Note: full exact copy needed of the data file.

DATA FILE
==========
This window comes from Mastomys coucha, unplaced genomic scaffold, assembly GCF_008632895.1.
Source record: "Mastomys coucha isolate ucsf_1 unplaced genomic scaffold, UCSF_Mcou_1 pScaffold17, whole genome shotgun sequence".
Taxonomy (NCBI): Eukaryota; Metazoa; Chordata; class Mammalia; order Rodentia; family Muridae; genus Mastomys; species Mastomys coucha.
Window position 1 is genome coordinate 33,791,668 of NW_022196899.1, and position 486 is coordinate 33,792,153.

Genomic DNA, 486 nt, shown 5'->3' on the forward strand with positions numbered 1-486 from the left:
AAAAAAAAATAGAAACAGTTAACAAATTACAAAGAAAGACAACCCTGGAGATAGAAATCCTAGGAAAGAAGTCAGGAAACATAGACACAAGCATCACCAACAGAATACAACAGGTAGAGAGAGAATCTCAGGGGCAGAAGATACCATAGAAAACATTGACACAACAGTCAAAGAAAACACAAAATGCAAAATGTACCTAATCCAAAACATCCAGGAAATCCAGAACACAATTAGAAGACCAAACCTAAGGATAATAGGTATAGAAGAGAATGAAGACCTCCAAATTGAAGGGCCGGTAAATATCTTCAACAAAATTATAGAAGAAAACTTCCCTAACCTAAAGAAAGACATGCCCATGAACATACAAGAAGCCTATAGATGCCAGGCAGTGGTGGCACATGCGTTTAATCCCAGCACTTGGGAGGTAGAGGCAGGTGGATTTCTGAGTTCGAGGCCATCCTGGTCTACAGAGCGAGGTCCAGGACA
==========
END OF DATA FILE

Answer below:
This window comes from Mastomys coucha, unplaced genomic scaffold, assembly GCF_008632895.1.
Source record: "Mastomys coucha isolate ucsf_1 unplaced genomic scaffold, UCSF_Mcou_1 pScaffold17, whole genome shotgun sequence".
Taxonomy (NCBI): Eukaryota; Metazoa; Chordata; class Mammalia; order Rodentia; family Muridae; genus Mastomys; species Mastomys coucha.
Window position 1 is genome coordinate 33,791,668 of NW_022196899.1, and position 486 is coordinate 33,792,153.

Genomic DNA, 486 nt, shown 5'->3' on the forward strand with positions numbered 1-486 from the left:
AAAAAAAAATAGAAACAGTTAACAAATTACAAAGAAAGACAACCCTGGAGATAGAAATCCTAGGAAAGAAGTCAGGAAACATAGACACAAGCATCACCAACAGAATACAACAGGTAGAGAGAGAATCTCAGGGGCAGAAGATACCATAGAAAACATTGACACAACAGTCAAAGAAAACACAAAATGCAAAATGTACCTAATCCAAAACATCCAGGAAATCCAGAACACAATTAGAAGACCAAACCTAAGGATAATAGGTATAGAAGAGAATGAAGACCTCCAAATTGAAGGGCCGGTAAATATCTTCAACAAAATTATAGAAGAAAACTTCCCTAACCTAAAGAAAGACATGCCCATGAACATACAAGAAGCCTATAGATGCCAGGCAGTGGTGGCACATGCGTTTAATCCCAGCACTTGGGAGGTAGAGGCAGGTGGATTTCTGAGTTCGAGGCCATCCTGGTCTACAGAGCGAGGTCCAGGACA